Early graduation has senior tabling project for now

One of the senior projects taken on last year was refurbishing benches in the high school and middle school courtyard. James Shilts and Rowen Wiederspohn cleaned, sanded and repainted the benches. Though it helped beautify the open space, it still needed something.

This year, Nick Allen chose to add to the courtyard by building a table and attaching benches that students could sit at to eat lunch or do homework or just relax when the weather permits.

Allen got the idea for a table and benches when shop class teacher Winston Davies texted him a similar table-and-benches design while on a trip.

"He sent me a picture and said, 'You should do something like this for your senior project. It would be a good one,'" Allen said. "That's where it started from."

The table will be 40-inches by 40-inches square, with attached benches on all four sides. The tabletop, which will be 3-inches thick, and benches will be made of red cedar. A welded metal frame will tie the structure together and it will weigh approximately 275 to 350 pounds, estimated Allen.

Once finished, the table will most likely be mounted in cement in one of the grassy areas in the courtyard. The wood itself may be left untreated.

"Red cedar on its own, unstained and untreated, holds up pretty well," Allen said. "It might just be bare cedar. I'm not 100% sure yet."

Allen has put in about "seven or eight hours" in transporting materials and planning the project and has a long way to go before finishing. However, one thing could hinder its completion. Allen graduated early last Friday.

"I think it's something I can keep working on partially," Allen said. "Mr. Burkhart (the principal) said he'd pass me as long as I had the base part built and have a plan of action for what to do afterward. I might not even have to finish the table part of it as long as the materials get delivered to the school and the plans for it are carried out."

Allen has taken shop classes three out of his four years. He took art instead of shop in his sophomore year, but he's always had an affinity for building things.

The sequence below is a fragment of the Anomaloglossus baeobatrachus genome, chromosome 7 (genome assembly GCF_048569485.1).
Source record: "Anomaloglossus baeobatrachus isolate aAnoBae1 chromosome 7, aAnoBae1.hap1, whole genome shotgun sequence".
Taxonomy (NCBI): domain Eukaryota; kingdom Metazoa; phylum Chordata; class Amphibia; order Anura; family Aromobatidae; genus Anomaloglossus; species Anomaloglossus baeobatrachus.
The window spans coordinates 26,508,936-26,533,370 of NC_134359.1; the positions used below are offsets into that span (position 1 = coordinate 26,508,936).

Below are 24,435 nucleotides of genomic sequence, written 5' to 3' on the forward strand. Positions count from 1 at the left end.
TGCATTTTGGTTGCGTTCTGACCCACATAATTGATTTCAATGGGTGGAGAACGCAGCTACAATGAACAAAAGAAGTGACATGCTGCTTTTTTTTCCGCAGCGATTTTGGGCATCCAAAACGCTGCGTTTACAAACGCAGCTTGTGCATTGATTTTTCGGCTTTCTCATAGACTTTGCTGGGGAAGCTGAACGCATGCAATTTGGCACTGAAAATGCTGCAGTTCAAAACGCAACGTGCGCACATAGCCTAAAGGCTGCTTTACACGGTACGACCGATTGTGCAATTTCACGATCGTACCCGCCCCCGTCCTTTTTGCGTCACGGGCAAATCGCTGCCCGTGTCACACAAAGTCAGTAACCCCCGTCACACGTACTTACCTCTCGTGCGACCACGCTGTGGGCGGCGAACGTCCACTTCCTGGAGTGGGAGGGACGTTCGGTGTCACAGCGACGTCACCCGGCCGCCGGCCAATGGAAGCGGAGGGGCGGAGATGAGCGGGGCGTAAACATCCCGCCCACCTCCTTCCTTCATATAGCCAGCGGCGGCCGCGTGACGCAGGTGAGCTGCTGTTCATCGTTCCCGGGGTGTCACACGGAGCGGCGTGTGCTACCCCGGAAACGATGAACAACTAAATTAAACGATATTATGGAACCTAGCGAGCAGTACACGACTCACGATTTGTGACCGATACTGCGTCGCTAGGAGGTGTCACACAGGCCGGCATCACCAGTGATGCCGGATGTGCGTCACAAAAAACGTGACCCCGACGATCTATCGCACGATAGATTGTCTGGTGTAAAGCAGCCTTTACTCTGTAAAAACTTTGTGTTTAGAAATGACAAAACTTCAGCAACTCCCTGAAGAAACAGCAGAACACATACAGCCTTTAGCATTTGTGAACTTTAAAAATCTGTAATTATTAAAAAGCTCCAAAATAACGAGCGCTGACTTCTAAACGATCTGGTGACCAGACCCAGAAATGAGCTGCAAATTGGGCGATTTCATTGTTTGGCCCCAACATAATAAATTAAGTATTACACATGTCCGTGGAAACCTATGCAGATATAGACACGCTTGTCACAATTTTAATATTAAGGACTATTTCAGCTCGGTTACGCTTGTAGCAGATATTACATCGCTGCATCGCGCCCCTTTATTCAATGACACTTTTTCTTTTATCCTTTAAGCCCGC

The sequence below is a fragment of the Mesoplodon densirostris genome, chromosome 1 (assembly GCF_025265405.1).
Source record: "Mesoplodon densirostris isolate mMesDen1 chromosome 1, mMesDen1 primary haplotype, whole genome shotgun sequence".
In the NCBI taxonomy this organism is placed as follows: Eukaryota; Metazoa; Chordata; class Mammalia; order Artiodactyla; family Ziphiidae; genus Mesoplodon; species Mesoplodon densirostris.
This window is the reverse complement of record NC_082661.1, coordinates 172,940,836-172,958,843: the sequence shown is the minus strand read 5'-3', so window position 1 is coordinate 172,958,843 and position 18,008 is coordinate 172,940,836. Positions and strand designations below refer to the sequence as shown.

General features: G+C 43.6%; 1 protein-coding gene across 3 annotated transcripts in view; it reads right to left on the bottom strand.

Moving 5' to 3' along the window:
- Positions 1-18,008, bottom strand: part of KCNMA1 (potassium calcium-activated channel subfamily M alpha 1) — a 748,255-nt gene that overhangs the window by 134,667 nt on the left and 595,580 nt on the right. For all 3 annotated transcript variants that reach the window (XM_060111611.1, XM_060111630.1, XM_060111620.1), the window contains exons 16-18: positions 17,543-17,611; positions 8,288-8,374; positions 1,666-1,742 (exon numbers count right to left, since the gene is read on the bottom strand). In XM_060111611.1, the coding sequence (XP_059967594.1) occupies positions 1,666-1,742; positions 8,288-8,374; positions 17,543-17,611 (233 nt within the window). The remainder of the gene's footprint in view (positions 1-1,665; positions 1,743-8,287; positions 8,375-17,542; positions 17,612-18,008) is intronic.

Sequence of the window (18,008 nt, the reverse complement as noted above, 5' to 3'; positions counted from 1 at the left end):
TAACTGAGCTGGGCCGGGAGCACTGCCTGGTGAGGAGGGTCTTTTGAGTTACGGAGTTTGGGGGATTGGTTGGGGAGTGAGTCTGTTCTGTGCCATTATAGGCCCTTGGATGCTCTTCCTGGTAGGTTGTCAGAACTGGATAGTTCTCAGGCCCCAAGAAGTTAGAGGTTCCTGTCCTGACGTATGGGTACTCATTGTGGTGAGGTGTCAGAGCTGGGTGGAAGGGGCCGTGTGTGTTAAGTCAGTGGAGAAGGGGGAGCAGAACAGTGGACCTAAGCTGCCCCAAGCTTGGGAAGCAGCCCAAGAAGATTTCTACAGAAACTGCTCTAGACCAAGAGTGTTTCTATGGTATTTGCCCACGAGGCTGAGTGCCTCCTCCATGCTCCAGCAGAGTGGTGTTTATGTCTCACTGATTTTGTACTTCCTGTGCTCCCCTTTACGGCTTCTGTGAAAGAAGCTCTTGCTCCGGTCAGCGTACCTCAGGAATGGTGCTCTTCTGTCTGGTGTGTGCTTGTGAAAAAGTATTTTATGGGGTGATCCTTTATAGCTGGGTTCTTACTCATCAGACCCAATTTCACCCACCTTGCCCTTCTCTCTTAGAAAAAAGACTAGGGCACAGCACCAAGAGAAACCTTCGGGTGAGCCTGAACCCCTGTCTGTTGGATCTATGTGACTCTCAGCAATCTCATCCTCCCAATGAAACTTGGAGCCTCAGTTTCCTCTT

"Last year, as a beginning welder, he built a new welding bench for the shop," Davies said. "He's also helped with a bunch of smaller projects. Currently, he is building a flatbed for his dad's truck. He's got a ways to go yet, but he assured us he'd come back after the (holiday) break to finish it up."

Davies said there is some steel fabrication left on the table and then Allen was waiting for some wood to be milled by his dad, Mike Allen.

When most students are busy with homework and taking tests, working on extracurricular activities and eagerly awaiting summer, Allen said he's planning on going right to work.

"I'm going to work with my dad for a while, then in March I'm going longlining," he said. "Then I'm going to seine during the summer. Then I'm going to go to WyoTech next fall (in Laramie, Wyoming)."

Allen said he wants to see how working full time goes for him before deciding on any long-term future plans, but he does want to earn a certificate in diesel tech as something to fall back on. "There's never not going to be a demand for that," he said. "But I plan to fish until I get tired of it and want to do something different or my body doesn't let me anymore."

As for sleeping in after he graduated?

"Probably not. I don't sleep in," he said.


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